Memling is connected with military operations only in a distant sense. His name appears on a list of subscribers to the loan which was raised by Maximilian I of Austria, to defend against hostilities towards France in 1480. In 1477, when he was incorrectly claimed to have been killed, he was under contract to create an altarpiece for the gild-chapel of the booksellers of Bruges. This altarpiece, under the name of the Seven Griefs of Mary, is now in the Gallery of Turin. It is one of the fine creations of his more mature period. It is not inferior in any way to those of 1479 in the hospital of St. John, which for their part are hardly less interesting as illustrative of the master's power than The Last Judgment which can be found since the 1470s in the St. Mary's Church, Gda??sk. Critical opinion has been unanimous in assigning this altarpiece to Memling. This affirms that Memling was a resident and a skilled artist at Bruges in 1473; for the Last Judgment was undoubtedly painted and sold to a merchant at Bruges, who shipped it there on board of a vessel bound to the Mediterranean, which was captured by Danzig privateer Paul Beneke in that very year. This purchase of his pictures by an agent of the Medici demonstrates that he had a considerable reputation.Francois Bonvin
Francois Bonvin Location
Bonvin was born in humble circumstances in Paris, the son of a police officer and a seamstress. When he was four years old his mother died of tuberculosis and young Francois was left in the care of an old woman who underfed him. Soon his father married another seamstress and brought the child back into the household. Nine additional children were born, putting a strain on the familys resources, and to make matters worse his stepmother took to abusing and undernourishing Francois.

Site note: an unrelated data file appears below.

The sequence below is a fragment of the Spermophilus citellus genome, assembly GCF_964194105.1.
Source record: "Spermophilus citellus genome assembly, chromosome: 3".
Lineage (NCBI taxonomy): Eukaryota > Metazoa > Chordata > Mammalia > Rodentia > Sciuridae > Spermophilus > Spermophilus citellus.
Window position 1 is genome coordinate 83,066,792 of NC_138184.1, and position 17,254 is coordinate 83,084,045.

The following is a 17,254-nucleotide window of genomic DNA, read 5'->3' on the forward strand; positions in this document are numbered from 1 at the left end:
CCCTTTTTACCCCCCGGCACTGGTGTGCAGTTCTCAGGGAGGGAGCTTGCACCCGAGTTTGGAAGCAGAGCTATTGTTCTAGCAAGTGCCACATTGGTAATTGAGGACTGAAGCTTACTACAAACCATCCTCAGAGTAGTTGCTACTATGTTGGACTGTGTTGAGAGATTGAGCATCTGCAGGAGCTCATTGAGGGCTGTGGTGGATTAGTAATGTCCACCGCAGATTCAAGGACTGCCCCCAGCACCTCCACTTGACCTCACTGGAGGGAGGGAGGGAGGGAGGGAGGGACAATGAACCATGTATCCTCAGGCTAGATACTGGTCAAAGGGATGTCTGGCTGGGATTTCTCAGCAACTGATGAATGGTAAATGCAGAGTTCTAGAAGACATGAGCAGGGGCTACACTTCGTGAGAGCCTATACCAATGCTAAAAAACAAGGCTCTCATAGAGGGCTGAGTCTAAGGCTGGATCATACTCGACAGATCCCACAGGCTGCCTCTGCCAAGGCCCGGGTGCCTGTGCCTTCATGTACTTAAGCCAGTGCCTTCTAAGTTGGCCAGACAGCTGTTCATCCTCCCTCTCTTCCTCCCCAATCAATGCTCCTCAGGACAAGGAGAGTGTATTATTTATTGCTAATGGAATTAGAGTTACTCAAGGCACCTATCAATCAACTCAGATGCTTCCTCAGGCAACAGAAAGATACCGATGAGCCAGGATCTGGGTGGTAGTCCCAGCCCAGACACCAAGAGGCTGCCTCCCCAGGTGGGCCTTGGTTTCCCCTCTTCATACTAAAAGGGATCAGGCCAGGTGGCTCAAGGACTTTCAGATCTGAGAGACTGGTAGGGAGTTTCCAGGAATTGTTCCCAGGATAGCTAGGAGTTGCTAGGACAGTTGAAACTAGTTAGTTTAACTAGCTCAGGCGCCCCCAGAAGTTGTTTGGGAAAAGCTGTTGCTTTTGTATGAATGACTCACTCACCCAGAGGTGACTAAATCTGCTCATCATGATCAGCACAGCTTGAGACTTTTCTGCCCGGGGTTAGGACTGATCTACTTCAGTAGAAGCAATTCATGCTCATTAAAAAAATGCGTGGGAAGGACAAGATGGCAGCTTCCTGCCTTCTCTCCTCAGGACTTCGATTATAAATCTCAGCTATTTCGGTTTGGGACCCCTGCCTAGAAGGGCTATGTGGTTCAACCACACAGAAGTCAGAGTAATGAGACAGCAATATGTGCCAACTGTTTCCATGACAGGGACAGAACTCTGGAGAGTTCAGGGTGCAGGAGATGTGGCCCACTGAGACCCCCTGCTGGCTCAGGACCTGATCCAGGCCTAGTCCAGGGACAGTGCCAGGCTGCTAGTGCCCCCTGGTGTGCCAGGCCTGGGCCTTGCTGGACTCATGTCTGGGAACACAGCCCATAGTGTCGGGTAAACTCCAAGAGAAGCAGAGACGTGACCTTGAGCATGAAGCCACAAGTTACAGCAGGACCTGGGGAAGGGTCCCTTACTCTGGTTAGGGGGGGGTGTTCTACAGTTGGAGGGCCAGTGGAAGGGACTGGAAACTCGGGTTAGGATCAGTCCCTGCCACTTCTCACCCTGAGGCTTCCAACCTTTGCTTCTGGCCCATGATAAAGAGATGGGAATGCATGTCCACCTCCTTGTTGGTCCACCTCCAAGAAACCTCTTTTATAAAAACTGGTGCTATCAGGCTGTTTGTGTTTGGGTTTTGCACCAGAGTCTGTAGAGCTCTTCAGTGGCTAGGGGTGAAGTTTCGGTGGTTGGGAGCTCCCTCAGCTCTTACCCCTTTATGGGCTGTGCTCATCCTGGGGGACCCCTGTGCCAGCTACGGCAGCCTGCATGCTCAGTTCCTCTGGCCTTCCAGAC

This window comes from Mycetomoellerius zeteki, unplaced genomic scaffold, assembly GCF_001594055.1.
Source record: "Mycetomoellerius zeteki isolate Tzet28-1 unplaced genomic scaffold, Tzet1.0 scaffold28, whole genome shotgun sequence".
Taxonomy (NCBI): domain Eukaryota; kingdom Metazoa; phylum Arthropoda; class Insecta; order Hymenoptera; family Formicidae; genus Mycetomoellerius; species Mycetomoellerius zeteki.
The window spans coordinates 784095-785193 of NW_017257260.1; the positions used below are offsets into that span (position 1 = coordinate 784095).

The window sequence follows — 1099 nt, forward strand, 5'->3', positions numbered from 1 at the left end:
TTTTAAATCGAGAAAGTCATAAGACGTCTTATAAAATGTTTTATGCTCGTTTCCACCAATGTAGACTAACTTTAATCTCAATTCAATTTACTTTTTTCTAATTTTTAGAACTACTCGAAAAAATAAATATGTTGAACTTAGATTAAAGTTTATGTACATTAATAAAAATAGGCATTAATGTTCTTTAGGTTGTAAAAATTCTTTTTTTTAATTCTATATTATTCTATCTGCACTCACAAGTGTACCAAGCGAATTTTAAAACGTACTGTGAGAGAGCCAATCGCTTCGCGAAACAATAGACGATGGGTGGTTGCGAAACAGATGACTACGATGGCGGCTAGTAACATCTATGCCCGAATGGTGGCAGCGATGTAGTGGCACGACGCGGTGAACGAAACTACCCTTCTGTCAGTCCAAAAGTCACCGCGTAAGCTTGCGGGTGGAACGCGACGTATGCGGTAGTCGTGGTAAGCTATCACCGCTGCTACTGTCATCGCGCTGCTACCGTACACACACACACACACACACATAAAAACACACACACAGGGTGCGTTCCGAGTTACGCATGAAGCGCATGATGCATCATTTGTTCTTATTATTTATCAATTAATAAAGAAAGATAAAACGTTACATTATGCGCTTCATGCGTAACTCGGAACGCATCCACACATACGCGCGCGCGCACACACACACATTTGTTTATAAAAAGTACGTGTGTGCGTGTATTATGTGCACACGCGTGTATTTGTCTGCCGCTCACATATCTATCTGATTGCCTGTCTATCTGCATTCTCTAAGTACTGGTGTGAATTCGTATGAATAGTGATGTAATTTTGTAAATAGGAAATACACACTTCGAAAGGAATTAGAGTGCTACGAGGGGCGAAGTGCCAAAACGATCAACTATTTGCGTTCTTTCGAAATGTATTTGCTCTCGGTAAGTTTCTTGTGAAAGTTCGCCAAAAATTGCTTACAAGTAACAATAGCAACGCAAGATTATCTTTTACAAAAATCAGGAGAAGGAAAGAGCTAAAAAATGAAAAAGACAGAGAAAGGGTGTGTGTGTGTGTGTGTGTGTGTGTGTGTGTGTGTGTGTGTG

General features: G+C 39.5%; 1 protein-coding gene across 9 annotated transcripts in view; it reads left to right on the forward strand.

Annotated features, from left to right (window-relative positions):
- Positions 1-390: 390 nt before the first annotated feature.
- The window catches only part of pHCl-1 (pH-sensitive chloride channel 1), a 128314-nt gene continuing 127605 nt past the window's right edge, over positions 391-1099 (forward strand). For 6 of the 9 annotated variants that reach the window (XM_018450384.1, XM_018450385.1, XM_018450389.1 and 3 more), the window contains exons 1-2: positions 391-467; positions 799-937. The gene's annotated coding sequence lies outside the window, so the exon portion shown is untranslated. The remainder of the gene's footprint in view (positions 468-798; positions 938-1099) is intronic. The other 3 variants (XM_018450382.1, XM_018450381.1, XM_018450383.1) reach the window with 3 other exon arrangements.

The young Bonvin started drawing at an early age. His potential was recognized by a friend of the family, who paid for him to attend a school for drawing instruction at age eleven. This instruction ended after two years, when his father apprenticed him to a printer, and Bonvin was to remain mostly self-taught as an artist. He spent his free time at the Louvre where he especially appreciated the Dutch old masters. Bonvin married a laundress at the age of twenty, at about the same time that he secured a job at the headquarters of the Paris police. It was during this period in his life that he also contracted an illness which would trouble him for the rest of his life.
Bonvin exhibited three paintings in the Salon of 1849, where he was awarded a third-class medal. He exhibited in the Salon of 1850 with Courbet, and won recognition as a leading realist, painting truthfully the lives of the poor which he knew at first hand. His paintings were well received by critics and by the public. Although his work had elements in common with Courbets, his modestly scaled paintings were not seen as revolutionary. He was awarded the Legion d honneur in 1870.